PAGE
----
the kdmcinfo weblog

Citizen Video: A Primer for Reporters

A special thanks to kdmcBerkeley guest blogger, Madeleine Bair, a UC Berkeley Graduate School of Journalism alumni, for this informative post.  Madeleine curates the Human Rights Channel a WITNESS project, powered by Storyful and hosted on YouTube. You can follow her at @MadBair, and follow the Channel at @ytHumanRights.

Citizen Video
The ability to search, analyze, and use citizen videos can give a journalist an additional pairs of eyes and ears, along with a wealth of story ideas. In this 2-part blog post, I’ll outline some pointers and links to tools that will help you use citizen video efficiently and ethically in your reporting.

More than 100,000 hours of video are uploaded to YouTube every day. Advanced searching goes a long way in filtering out the junk.

Google’s search options are superior to YouTube’s. After entering search terms, choose Video. Then press Search Tools to search by date, source, and duration (most citizen video is under 4 minutes).

Search in the language of your story. Use Google translate to put your search terms into the local language. A search of the term “Khartoum protest” for video uploaded to YouTube between December 8-14 returns a page of videos from American accounts unrelated to Khartoum protests. A search for the same translated into Arabic gives me just what I’m looking for: raw video of demonstrations in Khartoum regarding the killing of student activists.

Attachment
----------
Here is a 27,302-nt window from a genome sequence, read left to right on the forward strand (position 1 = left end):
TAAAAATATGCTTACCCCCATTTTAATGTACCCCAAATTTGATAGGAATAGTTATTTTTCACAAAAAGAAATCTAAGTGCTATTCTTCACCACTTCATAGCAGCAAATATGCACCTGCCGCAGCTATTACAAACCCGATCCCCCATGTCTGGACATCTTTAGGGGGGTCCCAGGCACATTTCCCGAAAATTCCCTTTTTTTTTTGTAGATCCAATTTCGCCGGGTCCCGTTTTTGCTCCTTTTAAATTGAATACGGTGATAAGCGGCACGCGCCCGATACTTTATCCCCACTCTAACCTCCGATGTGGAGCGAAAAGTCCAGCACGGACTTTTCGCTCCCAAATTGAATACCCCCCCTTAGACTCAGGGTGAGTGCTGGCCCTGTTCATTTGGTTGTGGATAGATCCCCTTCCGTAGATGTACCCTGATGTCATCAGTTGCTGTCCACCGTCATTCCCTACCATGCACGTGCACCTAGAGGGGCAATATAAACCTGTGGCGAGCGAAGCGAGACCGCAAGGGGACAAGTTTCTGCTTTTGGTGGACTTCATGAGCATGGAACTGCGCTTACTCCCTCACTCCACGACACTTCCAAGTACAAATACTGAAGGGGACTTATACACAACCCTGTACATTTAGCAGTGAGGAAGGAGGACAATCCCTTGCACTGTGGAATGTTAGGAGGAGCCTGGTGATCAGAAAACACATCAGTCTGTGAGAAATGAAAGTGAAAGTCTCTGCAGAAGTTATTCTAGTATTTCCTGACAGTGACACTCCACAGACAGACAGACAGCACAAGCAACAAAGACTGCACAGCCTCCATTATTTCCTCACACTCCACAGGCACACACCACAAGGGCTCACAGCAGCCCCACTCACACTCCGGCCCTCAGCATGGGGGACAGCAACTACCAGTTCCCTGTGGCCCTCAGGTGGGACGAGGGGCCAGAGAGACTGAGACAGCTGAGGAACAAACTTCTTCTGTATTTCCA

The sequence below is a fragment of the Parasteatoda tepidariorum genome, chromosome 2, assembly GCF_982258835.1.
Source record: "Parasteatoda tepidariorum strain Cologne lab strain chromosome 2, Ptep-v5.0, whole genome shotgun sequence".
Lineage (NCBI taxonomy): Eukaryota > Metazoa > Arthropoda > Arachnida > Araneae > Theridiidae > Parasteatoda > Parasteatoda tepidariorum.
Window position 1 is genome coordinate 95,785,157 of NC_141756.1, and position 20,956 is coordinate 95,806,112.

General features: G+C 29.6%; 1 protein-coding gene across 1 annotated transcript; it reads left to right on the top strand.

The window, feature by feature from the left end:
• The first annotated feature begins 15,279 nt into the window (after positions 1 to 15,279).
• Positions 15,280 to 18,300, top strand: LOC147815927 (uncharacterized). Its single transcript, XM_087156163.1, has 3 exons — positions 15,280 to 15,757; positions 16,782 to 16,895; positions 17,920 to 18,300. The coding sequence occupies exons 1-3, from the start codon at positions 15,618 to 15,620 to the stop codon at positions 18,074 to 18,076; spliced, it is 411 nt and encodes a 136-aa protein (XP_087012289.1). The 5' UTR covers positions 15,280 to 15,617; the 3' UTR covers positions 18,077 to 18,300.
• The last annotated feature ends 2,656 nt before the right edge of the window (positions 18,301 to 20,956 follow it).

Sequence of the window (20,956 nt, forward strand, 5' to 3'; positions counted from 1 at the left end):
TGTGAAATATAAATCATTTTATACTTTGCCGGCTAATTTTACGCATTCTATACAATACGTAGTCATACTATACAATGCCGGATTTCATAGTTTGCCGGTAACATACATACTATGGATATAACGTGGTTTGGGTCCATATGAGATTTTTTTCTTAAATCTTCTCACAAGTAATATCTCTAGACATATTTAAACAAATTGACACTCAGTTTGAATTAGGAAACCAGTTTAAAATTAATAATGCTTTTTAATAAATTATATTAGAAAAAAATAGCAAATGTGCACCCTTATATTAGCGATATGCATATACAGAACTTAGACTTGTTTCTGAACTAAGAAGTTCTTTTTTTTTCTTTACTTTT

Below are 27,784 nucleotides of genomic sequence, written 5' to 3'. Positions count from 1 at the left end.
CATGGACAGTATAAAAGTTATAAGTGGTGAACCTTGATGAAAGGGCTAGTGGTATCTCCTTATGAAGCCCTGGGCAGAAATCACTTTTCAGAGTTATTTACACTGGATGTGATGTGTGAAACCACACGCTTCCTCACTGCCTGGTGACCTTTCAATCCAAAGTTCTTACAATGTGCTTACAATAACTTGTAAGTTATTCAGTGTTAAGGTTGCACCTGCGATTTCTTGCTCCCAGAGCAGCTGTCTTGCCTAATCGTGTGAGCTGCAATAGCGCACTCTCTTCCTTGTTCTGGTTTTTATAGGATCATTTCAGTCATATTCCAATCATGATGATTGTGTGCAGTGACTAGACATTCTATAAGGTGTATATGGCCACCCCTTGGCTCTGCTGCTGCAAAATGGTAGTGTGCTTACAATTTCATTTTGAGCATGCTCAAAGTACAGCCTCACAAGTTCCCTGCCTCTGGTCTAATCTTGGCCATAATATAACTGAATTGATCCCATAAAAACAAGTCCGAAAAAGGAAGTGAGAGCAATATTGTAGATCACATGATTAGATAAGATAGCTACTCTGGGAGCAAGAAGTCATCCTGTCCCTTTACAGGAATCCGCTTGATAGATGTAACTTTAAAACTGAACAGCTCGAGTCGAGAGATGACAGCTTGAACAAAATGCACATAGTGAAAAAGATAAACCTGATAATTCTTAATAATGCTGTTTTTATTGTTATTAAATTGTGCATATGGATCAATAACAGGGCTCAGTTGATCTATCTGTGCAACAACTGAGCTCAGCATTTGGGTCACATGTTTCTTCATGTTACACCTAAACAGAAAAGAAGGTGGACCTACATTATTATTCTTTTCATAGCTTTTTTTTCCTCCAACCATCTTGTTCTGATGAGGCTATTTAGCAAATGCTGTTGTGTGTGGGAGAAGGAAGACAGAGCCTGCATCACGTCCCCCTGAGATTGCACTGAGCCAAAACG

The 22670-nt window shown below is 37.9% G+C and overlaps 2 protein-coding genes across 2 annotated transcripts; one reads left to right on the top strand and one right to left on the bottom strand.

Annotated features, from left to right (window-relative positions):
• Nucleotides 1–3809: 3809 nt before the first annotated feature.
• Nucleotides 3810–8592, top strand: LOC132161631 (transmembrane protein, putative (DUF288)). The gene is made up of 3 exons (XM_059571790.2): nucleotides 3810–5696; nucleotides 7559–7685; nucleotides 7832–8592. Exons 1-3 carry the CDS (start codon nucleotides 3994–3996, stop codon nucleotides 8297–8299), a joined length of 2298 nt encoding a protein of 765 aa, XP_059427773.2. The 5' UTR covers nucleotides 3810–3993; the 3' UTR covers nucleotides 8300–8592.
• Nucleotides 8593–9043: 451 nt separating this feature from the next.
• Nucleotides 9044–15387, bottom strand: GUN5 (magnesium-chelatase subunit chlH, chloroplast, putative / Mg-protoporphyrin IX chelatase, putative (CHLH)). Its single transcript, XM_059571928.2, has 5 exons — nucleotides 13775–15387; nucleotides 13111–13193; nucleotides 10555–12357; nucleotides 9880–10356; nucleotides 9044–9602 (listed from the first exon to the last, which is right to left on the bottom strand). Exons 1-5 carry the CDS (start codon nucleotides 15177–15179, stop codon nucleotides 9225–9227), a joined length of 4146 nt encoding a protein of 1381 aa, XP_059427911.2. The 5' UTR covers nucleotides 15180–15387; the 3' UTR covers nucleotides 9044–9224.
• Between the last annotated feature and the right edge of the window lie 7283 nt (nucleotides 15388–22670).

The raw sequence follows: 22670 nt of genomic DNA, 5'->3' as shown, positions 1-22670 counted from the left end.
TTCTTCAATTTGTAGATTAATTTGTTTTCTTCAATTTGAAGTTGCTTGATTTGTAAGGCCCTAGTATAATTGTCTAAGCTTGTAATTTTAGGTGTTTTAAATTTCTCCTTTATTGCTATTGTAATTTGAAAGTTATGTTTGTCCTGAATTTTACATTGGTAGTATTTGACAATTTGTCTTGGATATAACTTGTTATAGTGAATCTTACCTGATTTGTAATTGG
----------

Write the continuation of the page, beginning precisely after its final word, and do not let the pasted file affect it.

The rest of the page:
Utilize social media. Learn what hashtag is used for your story (using a twitter tool such as Topsy.com) and follow that hashtag for video links.

Citizen Video Curation Sites
The Human Rights Channel is one of several websites that curate raw video.  Our Citizen Watch playlist is updated every day with video of emerging human rights stories from around the world. Other curation websites include CrowdVoice (focusing on protests around the world) and Syria Deeply.

Geofeedia is one of a growing number of services (free and paid) to search social media and video by metadata, including location. Here’s a writeup on Poynter about using it to report breaking news.

Check back next week for part 2, when we tackle issues surrounding authentication.

Interested in producing your own videos? Join kdmcBrkeley for a three-day certificate workshop in video storytelling. You'll learn the tools and techniques for capturing live video, editing in Adobe Premiere Pro and uploading your video story to the web. Video Storytelling Workshop: March 25-27, 2013